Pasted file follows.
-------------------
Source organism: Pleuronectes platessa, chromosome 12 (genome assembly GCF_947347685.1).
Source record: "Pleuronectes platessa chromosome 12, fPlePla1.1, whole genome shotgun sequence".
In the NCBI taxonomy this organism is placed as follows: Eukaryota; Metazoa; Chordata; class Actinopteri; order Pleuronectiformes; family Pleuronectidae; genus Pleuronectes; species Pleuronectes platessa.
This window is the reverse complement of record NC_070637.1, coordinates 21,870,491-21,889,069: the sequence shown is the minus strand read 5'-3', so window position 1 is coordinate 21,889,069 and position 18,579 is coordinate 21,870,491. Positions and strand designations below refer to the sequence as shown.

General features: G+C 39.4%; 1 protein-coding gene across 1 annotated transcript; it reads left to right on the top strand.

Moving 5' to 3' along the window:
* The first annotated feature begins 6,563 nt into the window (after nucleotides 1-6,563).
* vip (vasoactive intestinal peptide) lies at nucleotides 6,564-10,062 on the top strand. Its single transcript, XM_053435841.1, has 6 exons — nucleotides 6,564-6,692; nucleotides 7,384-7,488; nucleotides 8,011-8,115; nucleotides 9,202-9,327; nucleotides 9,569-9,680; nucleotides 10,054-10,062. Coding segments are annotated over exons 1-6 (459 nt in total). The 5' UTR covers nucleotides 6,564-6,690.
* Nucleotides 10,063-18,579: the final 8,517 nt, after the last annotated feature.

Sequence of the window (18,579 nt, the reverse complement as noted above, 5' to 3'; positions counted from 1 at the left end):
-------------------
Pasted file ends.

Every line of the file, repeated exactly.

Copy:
Source organism: Pleuronectes platessa, chromosome 12 (genome assembly GCF_947347685.1).
Source record: "Pleuronectes platessa chromosome 12, fPlePla1.1, whole genome shotgun sequence".
In the NCBI taxonomy this organism is placed as follows: Eukaryota; Metazoa; Chordata; class Actinopteri; order Pleuronectiformes; family Pleuronectidae; genus Pleuronectes; species Pleuronectes platessa.
This window is the reverse complement of record NC_070637.1, coordinates 21,870,491-21,889,069: the sequence shown is the minus strand read 5'-3', so window position 1 is coordinate 21,889,069 and position 18,579 is coordinate 21,870,491. Positions and strand designations below refer to the sequence as shown.

General features: G+C 39.4%; 1 protein-coding gene across 1 annotated transcript; it reads left to right on the top strand.

Moving 5' to 3' along the window:
* The first annotated feature begins 6,563 nt into the window (after nucleotides 1-6,563).
* vip (vasoactive intestinal peptide) lies at nucleotides 6,564-10,062 on the top strand. Its single transcript, XM_053435841.1, has 6 exons — nucleotides 6,564-6,692; nucleotides 7,384-7,488; nucleotides 8,011-8,115; nucleotides 9,202-9,327; nucleotides 9,569-9,680; nucleotides 10,054-10,062. Coding segments are annotated over exons 1-6 (459 nt in total). The 5' UTR covers nucleotides 6,564-6,690.
* Nucleotides 10,063-18,579: the final 8,517 nt, after the last annotated feature.

Sequence of the window (18,579 nt, the reverse complement as noted above, 5' to 3'; positions counted from 1 at the left end):